Screenshot from the video interview by Rev. Ralf Peter Reimann, from the communication department of the Evangelical Church in the Rhineland, with George Ziadeh.

Screenshot from the video interview by Rev. Ralf Peter Reimann, from the communication department of the Evangelical Church in the Rhineland, with George Ziadeh.

The National Evangelical Synod of Syria and Lebanon serves as the umbrella of Reformed Arabic-speaking congregations in the Middle East. Part of the World Communion of Reformed Churches, the National Evangelical Synod of Syria and Lebanon represents 20,000 members. Its diaconal aid organization is the Compassion Protestant Society, founded in 2018. The society provides professional development aid and operates schools, clinics, nursing homes, and other vital services.

George Ziadeh is CEO of the Compassion Protestant Society, which has started a fundraising campaign, Beirut Hope,to help the hundreds of thousands of people affected by the explosion in the port of Beirut on 4 August. The interview below is excerpted from an original interview of Ziadeh produced by the Evangelical Church in the Rhineland, Germany, that joined the appeal for donations for the victims of the explosion.

What inspired the name of the campaign?

Ziadeh: The name of the fundraiser is no coincidence. Beirut has experienced many crises and wars. But we had and always have the will and the hope to rebuild the country with support from all over the world. That's why the project is called Beirut Hope. I already see a lot of hope. The aid organizations work together across religious borders. The churches approach the people. And that will definitely make the church a better church.

How did you organize the aid immediately after the disaster and help those affected?

Ziadeh: Shortly after the explosion, it was important to provide the people with medical care and get them to safety. After all, more than 300,000 people have lost their homes in Beirut. The biggest challenge was and is medical care, because most of the hospitals in Beirut were destroyed. So we had to take people to hospitals outside the city. The problem is, however, that Lebanon's hospitals do not have the capacity to treat the 6,000 wounded in the blast at once. The next task was to provide the people who were sitting in front of the rubble with food and to see if they needed medicine. Many organizations and people from outside Beirut have come to help.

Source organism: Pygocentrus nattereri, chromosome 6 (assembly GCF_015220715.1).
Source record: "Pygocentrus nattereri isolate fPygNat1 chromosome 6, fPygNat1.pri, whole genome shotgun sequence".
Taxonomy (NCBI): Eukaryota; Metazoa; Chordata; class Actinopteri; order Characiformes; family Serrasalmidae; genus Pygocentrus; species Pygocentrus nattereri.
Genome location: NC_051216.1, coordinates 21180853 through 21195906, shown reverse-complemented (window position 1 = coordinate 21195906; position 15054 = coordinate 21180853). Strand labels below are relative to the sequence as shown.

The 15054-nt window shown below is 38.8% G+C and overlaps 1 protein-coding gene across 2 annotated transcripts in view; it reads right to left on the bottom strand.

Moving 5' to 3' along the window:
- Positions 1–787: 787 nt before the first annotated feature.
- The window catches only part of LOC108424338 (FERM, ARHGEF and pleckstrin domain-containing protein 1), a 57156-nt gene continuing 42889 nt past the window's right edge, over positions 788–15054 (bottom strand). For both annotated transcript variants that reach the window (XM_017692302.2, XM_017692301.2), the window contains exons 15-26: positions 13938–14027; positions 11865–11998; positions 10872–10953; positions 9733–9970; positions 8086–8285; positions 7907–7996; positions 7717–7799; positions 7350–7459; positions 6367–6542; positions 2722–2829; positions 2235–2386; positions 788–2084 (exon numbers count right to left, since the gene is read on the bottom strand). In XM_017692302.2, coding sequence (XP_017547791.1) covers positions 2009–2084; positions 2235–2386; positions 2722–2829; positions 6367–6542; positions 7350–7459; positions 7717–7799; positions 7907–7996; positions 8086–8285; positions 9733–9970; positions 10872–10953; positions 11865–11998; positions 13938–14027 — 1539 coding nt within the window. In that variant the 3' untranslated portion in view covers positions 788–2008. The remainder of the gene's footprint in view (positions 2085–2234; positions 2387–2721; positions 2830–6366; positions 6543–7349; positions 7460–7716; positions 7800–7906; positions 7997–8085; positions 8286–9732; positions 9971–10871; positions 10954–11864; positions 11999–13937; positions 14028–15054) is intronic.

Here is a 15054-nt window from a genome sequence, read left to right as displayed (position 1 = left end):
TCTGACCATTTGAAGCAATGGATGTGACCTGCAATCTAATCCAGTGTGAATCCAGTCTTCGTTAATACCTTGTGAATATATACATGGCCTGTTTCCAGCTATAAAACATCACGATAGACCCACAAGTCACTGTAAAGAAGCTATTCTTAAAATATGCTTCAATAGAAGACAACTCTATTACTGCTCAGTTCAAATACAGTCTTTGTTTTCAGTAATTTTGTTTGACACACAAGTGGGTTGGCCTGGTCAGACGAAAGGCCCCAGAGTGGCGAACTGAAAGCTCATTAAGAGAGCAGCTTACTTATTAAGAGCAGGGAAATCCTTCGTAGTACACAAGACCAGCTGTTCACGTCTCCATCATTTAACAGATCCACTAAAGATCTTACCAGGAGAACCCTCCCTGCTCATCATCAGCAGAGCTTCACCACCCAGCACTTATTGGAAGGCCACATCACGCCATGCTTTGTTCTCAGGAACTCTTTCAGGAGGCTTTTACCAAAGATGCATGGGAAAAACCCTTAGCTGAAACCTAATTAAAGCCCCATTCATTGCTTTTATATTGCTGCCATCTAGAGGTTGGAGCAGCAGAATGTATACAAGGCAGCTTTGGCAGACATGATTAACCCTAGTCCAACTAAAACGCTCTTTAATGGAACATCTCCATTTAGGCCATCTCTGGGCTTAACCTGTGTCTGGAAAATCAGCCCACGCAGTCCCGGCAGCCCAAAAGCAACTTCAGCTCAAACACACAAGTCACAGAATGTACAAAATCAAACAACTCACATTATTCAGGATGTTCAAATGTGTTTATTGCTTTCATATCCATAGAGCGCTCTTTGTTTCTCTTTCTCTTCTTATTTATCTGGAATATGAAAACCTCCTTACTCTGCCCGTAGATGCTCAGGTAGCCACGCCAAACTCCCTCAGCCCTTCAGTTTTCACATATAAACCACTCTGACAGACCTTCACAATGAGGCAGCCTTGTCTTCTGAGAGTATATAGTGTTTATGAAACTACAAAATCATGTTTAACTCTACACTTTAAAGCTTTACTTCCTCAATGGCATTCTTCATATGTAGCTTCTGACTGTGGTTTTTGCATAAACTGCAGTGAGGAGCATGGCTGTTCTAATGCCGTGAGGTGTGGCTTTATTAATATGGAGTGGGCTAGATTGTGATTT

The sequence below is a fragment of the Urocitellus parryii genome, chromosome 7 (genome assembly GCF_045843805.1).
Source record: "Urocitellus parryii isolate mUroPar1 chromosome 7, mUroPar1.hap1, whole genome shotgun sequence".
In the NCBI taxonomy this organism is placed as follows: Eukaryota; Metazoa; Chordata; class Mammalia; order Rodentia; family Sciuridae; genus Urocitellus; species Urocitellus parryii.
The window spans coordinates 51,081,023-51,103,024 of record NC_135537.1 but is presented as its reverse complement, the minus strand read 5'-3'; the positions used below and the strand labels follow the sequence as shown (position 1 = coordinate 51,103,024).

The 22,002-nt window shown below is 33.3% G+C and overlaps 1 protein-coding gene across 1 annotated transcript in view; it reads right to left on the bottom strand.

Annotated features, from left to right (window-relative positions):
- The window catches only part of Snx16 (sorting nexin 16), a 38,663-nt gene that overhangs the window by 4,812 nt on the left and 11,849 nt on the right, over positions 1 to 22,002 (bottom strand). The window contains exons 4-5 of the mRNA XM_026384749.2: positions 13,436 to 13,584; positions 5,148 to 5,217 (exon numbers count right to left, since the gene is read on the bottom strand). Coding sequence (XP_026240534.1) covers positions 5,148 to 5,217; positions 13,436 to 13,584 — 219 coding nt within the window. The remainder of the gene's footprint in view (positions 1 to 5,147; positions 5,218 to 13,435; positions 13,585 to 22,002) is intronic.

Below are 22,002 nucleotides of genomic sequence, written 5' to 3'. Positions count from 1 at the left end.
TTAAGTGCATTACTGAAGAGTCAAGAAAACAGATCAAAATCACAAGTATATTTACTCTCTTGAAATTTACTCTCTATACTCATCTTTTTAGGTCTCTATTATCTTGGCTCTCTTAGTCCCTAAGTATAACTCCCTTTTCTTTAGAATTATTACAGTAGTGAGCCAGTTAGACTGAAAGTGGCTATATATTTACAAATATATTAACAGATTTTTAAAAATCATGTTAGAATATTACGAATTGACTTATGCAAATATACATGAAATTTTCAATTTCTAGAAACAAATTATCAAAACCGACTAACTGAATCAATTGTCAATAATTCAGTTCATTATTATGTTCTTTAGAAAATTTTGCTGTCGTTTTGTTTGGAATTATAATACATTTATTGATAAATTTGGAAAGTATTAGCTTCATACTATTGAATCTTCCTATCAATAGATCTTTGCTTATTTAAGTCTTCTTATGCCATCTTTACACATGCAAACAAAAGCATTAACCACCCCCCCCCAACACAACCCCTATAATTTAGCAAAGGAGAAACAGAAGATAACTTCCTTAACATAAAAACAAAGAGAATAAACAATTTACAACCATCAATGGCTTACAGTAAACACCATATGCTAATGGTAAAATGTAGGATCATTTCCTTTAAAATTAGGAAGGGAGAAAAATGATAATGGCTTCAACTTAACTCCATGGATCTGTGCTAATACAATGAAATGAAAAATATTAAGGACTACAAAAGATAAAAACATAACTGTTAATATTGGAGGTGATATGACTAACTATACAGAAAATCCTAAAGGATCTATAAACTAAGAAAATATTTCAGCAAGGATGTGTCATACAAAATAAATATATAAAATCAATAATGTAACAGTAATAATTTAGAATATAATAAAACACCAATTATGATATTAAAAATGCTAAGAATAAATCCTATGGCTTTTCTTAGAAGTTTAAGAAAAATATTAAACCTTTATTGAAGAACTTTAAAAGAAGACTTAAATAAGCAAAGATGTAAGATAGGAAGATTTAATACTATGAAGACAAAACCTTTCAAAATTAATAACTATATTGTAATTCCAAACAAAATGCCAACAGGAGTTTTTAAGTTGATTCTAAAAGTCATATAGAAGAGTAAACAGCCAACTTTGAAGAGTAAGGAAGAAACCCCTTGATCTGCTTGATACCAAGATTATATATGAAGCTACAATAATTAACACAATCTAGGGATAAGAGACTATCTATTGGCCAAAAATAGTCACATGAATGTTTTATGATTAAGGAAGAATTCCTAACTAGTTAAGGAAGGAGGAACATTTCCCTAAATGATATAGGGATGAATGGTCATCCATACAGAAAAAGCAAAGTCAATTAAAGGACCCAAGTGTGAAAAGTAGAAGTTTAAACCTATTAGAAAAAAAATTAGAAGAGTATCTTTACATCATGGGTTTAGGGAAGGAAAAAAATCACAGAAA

What are the next steps and what help is most needed now?

Ziadeh: In the second phase, we as the Compassion Protestant Society have set ourselves the task of helping 1,000 families to rebuild, whose houses and apartments were destroyed by the explosion. We are talking about the rebuilding of 1,000 houses. It will be a great effort, also financially. Many aid funds arrive in US dollars and have to be converted into Lebanese pounds, although the rate is currently fluctuating a lot. But our goal is to have the houses of the 1,000 families rebuilt by winter. That is our main goal for the next two months before winter starts in October. And for this we also collect donations.

Many Syrian refugees are also affected by the explosion in Beirut. How do you help these people?

Ziadeh: There will definitely be Syrian refugees among the 1,000 families. Many of them live in the city. We know that 63 Syrian refugees died in the explosion. We will try to evaluate the situation quickly to see where help is needed most. Now it's about us, together with other organizations, to help as many people as possible. That is our goal.

People from many different religions co-exist in Lebanon. How does the cooperation of these faith communities work?

Ziadeh: Before this interview, I had a meeting with 60 organizations from different religious communities and different backgrounds. We must not look for the differences now, we must help together, pull together. Among other things, a Christian poor district is badly affected by the explosion. Muslim helpers are currently also working there. Anyway, you can see helpers from all organizations in all parts of the city. The humanitarian aid that can currently be seen on the streets of Beirut is impressive.

Watch the video interview

"Middle East Council of Churches issues appeal in response to Beirut port explosion" – WCC news release 17 August 2020

WCC member churches in Lebanon